Before-and-after empirical Bayes evaluation of automated mobile speed enforcement on urban arterial roads

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  • Speeding is a leading factor in road collisions and is found to contribute to approximately one third of fatal collisions. Speed enforcement is one of the most common countermeasures used to reduce speed. However, a gap exists in the literature regarding the effectiveness of automated mobile photo enforcement on urban arterial roads. This study addresses this gap using the before-and-after Empirical Bayes (EB) method to account for regression-to-the-mean effects and other confounding factors. Locally developed safety performance functions and yearly calibration factors for different collision severities were obtained using a reference group of urban arterial roads. The evaluation period covers eight years, and collision records, deployment information, traffic counts, and road geometric data were collected. The results showed consistent reductions in different collision severities, ranging from 14% to 20%, with the highest reductions observed for severe collisions. The enforced segments were further categorized according to site selection criteria and deployment hours to examine their effects on collision reduction. More reductions were found at segments that had more collisions during the before period and longer deployment hours. The study also compared the safety effects of continuous and discontinuous enforcement strategies on different arterials, and the analysis revealed that continuous enforcement achieved more reductions in all severities/types of collisions. Moreover, the study also investigated the spillover effects on adjacent unenforced approaches. Significant reductions were found, and the results were discussed with regard to the general and specific deterrence of the enforcement.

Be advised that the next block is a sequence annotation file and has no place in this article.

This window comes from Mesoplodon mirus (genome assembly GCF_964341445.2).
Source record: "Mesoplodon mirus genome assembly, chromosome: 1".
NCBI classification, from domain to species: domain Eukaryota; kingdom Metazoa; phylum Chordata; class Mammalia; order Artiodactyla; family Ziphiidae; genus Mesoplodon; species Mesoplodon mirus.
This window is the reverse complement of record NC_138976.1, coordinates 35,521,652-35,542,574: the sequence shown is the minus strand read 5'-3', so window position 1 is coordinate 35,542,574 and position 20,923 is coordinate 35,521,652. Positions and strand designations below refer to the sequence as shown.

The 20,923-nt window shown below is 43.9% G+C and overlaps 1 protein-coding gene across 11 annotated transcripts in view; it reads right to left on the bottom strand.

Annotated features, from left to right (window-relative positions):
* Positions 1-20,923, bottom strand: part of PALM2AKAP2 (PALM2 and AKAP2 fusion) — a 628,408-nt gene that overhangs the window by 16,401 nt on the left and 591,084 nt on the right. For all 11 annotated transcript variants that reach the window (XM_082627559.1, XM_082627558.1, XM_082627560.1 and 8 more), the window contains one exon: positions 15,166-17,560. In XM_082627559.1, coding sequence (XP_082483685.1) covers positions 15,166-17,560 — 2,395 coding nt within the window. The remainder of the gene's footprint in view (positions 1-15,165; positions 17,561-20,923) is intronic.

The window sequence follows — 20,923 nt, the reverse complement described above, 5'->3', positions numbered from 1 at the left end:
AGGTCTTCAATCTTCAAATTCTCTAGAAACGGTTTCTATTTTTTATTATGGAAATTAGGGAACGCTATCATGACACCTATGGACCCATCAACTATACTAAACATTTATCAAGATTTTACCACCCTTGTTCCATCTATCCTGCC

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    Article (Draft / Submitted)
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    Attribution-NonCommercial-NoDerivatives 4.0 International